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23rd Station Hospital Photo Album

Below are selections from an extensive photo album by an officer of the 23rd Station Hospital from 1942 - 1945. Photos of the prisoner of war camp Stalag IXB from this album are also on this website, see Photo Set: Stalag IXB, Bad Orb.
[Dr. Wm L. Casey, FEC Early: 23rd Station Hospital]
Dr. Wm L. Casey /Col, FEC Early

Units, persons, and locations mentioned in the photo album:
  • Units: 23rd Station Hospital; 46th General Hospital; 3rd Infantry Division
  • Persons: Dr. William L. Casey; D. Benedetto (23rd SH); Sgt. DePhyllis; Lt. Johnson; Major Lowrey; Capt. Markunas (Radiologist); Exec. Officer [Dr. Rush E.] Netterville; Sgt. Reimer; Sgt. Ulrich; Col. J. Guy Strohm (46th GH); Sgt. Ward (46th GH);
  • Locations: Baccarat, Besancon, Bouc-Cabriès, Bourbonne, Colmar, Epinal, Maizières, Marseilles, Metz, Mirecourt, Nancy, Sorans, St. Die, Strasbourg, Void d'Escles, France; Bad Orb, Heidelberg, Frankfurt, Germany; Assi Bou Nif, Oran, Algeria; Port Lyautey, Rabat, French Morocco; Pointe-Noire, Leopoldville, Belgian Congo; Nairobi, Kenya; Luxembourg; Camp Presnell;
  • If you have more information on the 23rd Station Hospital or the soldiers pictured, please contact us.


    Léopoldville, Belgian Congo

    The 23rd Station Hospital was originally established in Léopoldville, Belgian Congo, in September 1942 to provide medical care for a southern ATC (Air Transport Command) route. The hospital never reached full operation because the proposed ATC route was abandoned by the end of the year.
    [Camp Presnell]
    Camp Presnell
    [Native village outside Leo Deux. 1/2/43.]
    Native village outside Leo Deux. 1/2/43. Young girl carrying baby. I do the steadying.
      [Native prisoners, Leopoldville, Belgian Congo]
    Native prisoners,
    Leopoldville, Belgian Congo
    [Native policeman]
    Native policeman
    [Street in Nairobi]
    Street in Nairobi. Notice turbans on men (who came from India).

    Port Lyautey, Morrocco

    In April 1943, the 23rd Station Hospital was moved by plane to Port Lyautey, Morrocco. The 23rd Station opened 250 beds under canvas at Port Lyautey in May, expanding to 500 beds in July 1943.
    A rare set of color photographs taken in the region around Port Lyautey. The film is stamped with development dates of Jan/Feb 1944. The prints are carefully labelled, but unfortunately have become severely yellowed and faded.
    [Ocean Front, Rabat, Fr. Morocco]
    Ocean Front - Rabat, Fr. Morocco. Too rough rocky & precipitous for bathing. There is a small harbor to the right between Rabat and Sale (the river Bou Regreg separates the 2 cities. Sale was the home of pirates & still is anti-European!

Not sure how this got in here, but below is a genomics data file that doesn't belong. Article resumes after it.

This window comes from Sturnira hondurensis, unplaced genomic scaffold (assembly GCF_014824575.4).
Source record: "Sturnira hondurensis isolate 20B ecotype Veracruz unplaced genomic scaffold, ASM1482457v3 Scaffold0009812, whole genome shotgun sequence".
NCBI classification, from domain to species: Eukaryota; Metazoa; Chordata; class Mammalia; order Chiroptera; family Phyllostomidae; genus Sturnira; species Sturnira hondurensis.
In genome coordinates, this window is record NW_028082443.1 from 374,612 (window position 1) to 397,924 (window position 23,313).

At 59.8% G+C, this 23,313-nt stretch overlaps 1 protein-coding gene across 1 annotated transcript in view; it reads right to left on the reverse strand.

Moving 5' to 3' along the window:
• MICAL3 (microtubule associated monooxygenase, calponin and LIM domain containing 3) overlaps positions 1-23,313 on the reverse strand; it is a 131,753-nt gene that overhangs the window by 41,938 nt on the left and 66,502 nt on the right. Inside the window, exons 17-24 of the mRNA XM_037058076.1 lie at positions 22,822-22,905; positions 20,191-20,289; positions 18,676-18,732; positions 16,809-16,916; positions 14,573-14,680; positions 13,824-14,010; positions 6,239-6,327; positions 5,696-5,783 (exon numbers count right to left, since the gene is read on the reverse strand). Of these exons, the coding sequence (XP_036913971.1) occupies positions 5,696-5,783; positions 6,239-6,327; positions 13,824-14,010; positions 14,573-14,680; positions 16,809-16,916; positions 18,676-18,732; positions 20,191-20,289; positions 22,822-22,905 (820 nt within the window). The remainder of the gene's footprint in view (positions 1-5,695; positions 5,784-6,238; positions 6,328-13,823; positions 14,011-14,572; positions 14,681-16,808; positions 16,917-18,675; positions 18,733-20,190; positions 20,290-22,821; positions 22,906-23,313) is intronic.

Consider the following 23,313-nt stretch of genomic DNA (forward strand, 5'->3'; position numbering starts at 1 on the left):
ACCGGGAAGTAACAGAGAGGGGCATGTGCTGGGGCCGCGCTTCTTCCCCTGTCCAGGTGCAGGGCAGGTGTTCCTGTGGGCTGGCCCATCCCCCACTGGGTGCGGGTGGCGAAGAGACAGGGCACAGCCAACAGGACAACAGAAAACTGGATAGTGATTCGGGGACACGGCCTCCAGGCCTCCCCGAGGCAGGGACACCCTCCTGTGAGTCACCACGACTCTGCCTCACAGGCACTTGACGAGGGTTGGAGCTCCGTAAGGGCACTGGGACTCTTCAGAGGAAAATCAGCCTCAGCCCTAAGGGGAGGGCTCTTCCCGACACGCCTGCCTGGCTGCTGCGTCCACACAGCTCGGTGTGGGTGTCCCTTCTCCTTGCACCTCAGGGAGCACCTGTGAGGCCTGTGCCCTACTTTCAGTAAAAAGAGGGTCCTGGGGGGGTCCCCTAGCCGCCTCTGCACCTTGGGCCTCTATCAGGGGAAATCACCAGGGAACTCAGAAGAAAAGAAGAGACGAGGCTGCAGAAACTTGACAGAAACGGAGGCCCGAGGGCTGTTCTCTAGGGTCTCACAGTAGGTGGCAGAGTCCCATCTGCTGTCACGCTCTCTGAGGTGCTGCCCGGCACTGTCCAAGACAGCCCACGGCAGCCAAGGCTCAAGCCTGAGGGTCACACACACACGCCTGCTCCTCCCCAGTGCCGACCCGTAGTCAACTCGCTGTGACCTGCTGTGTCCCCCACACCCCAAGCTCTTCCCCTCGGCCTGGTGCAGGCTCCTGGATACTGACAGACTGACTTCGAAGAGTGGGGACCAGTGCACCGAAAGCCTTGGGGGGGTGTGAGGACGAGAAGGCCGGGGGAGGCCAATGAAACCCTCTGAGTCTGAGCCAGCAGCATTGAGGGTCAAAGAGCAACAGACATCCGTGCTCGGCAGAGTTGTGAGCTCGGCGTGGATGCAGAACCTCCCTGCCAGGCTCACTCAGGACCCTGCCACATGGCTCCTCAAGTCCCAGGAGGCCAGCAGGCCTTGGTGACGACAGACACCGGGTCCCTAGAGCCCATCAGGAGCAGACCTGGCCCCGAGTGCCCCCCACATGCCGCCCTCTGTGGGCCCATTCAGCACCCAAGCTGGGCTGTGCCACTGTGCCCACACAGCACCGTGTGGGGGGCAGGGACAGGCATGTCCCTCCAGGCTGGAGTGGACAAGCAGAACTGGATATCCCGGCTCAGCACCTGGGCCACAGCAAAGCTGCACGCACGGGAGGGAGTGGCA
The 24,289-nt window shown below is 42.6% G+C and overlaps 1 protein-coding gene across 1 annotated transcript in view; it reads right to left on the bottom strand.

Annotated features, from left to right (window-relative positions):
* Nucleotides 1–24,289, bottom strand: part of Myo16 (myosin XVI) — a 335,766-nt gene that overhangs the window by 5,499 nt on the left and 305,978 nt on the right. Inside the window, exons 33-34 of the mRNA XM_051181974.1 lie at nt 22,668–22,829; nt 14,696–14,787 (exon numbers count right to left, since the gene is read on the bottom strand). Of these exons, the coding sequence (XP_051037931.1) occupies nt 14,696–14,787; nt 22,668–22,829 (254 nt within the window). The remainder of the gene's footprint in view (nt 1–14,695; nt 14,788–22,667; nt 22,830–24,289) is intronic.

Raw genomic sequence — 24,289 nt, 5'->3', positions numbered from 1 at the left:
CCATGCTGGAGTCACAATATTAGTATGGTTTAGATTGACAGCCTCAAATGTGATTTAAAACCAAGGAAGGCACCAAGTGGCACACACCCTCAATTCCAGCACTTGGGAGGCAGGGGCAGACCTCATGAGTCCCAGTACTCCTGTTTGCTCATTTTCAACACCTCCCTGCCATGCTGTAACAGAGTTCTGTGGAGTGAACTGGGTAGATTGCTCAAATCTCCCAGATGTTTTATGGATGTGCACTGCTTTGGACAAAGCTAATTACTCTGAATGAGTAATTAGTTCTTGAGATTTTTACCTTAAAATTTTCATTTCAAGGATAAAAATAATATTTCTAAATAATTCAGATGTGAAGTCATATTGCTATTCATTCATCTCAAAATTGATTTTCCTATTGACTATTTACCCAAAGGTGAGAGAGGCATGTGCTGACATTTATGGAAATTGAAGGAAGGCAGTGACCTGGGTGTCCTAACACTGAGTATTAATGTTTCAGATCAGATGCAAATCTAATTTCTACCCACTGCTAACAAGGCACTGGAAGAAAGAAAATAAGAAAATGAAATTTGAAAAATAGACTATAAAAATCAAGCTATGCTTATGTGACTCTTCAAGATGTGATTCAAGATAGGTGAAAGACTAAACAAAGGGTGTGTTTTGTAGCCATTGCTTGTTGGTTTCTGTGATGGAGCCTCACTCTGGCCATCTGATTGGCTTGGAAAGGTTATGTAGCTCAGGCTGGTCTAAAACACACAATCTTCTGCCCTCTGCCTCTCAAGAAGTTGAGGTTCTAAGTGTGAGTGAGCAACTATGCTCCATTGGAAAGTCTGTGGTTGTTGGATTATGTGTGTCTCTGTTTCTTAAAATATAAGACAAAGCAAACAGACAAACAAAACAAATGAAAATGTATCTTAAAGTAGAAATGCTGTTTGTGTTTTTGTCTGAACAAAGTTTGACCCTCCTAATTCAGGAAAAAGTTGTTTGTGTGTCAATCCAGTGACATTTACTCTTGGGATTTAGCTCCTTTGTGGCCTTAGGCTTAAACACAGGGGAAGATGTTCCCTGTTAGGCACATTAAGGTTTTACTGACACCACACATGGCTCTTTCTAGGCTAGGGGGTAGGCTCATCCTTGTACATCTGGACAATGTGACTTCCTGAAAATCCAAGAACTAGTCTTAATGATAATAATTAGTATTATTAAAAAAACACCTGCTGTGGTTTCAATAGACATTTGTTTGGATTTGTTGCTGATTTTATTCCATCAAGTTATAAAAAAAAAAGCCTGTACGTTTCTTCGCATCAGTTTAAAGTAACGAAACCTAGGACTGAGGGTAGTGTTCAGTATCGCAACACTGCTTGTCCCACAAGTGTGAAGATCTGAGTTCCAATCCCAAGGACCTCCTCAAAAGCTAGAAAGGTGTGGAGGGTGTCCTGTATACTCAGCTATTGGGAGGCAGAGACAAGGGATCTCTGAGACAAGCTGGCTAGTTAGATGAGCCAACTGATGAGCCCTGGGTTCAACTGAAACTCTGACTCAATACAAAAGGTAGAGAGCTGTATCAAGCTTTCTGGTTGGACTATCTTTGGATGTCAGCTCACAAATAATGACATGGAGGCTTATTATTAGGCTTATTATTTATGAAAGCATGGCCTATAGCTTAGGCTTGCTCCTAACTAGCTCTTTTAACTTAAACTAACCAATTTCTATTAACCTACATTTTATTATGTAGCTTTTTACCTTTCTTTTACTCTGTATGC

[Road Pt. Lyautey to Rabat, Fr. Morocco (near Lyautey)]
    Road Pt. Lyautey to Rabat, Fr. Morocco (near Lyautey). Lyautey to Rabat: 22 miles, Rabat to Casablanca, 65 miles. The French line their roads with trees. Good macadam Road. Atlantic is but few miles to right.
    [Street scene, Rabat, French Morocco]
    Street scene - Rabat, Fr. Morocco. Camels: not as common here as south of Casablanca to Dakar. Officers: Exec. Officer [Rush E.] Netterville (Mississippi); Radiologist Markunas (Pennsylvania).
    [Cork tree: Forest of Marmora, Port Lyautey, French Morocco]
    Cork tree: Forest of Marmora (30 m. long, 10 to 12 m. wide); Port Lyautey, Fr. Morocco. This tree had previously been cut up to the arrow. Officer is cutting thru new growth. [Dr. Rush E. Netterville]
    [Cactus growth near Pt. Lyautey, French Morocco.]
    Cactus Growth - near Pt. Lyautey, Fr. Morocco. Common scene. Used as corral for animals or enclosure about Arab dwelling. Cactus grows higher & thicker than in states.
    [Entrance to Rabat, Fr. Morocco from north.  Prennez l'Arche à droite.]
    Entrance to Rabat, Fr. Morocco from north. Prennez l'Arche à droite. Rabat is a walled city with walls still in fairly good condition.
    [Near Sultan's Palace, Rabat, French Morocco]
    Near Sultan's Palace, Rabat, Fr. Morocco (Sultan guard & Arab woman); near exit Rabat to Casablanca
    [Street scene, Rabat, French Morocco]
    Street scene, Rabat, Fr. Morocco, showing the Arab equivalent of the auto: the donkey. Arab wearing "Burnouses." A Moroccan "Goum" to left (native infantry soldier). Goums fought wekk in Tunisia, Italy.
    [Rabat, French Morocco]
    Rabat, Fr. Morocco
    [La Gare, Rabat, French Morocco]
    La Gare - Rabat, Fr. Morocco. Arab bus. The French "pretty" their R.R. stations about as we do our filling stations.
    [Public Gardens, Rabat, French Morocco]
    Public Gardens - Rabat, Fr. Morocco. Rabat is the political & military center of Fr. Morocco. It's a planned city and the prettiest in Morocco. French reinforcements went from here to Lyautey to oppose U.S. landings there.
    [Gardens, Rabat, French Morocco]